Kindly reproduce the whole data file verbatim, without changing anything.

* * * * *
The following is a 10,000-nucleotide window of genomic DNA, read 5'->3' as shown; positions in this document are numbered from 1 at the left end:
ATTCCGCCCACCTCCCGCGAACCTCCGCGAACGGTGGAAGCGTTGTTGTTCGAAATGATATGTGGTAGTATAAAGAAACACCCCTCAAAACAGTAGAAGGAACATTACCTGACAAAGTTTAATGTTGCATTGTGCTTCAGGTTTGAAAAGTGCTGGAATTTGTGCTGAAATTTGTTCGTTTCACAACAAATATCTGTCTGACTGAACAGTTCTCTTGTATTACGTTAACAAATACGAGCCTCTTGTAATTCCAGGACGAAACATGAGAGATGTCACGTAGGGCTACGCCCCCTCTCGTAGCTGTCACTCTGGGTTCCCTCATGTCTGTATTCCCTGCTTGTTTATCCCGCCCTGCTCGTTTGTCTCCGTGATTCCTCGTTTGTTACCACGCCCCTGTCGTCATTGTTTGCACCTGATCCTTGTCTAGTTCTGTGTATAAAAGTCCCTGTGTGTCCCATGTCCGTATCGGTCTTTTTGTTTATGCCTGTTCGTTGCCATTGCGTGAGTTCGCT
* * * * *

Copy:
The following is a 10,000-nucleotide window of genomic DNA, read 5'->3' as shown; positions in this document are numbered from 1 at the left end:
ATTCCGCCCACCTCCCGCGAACCTCCGCGAACGGTGGAAGCGTTGTTGTTCGAAATGATATGTGGTAGTATAAAGAAACACCCCTCAAAACAGTAGAAGGAACATTACCTGACAAAGTTTAATGTTGCATTGTGCTTCAGGTTTGAAAAGTGCTGGAATTTGTGCTGAAATTTGTTCGTTTCACAACAAATATCTGTCTGACTGAACAGTTCTCTTGTATTACGTTAACAAATACGAGCCTCTTGTAATTCCAGGACGAAACATGAGAGATGTCACGTAGGGCTACGCCCCCTCTCGTAGCTGTCACTCTGGGTTCCCTCATGTCTGTATTCCCTGCTTGTTTATCCCGCCCTGCTCGTTTGTCTCCGTGATTCCTCGTTTGTTACCACGCCCCTGTCGTCATTGTTTGCACCTGATCCTTGTCTAGTTCTGTGTATAAAAGTCCCTGTGTGTCCCATGTCCGTATCGGTCTTTTTGTTTATGCCTGTTCGTTGCCATTGCGTGAGTTCGCT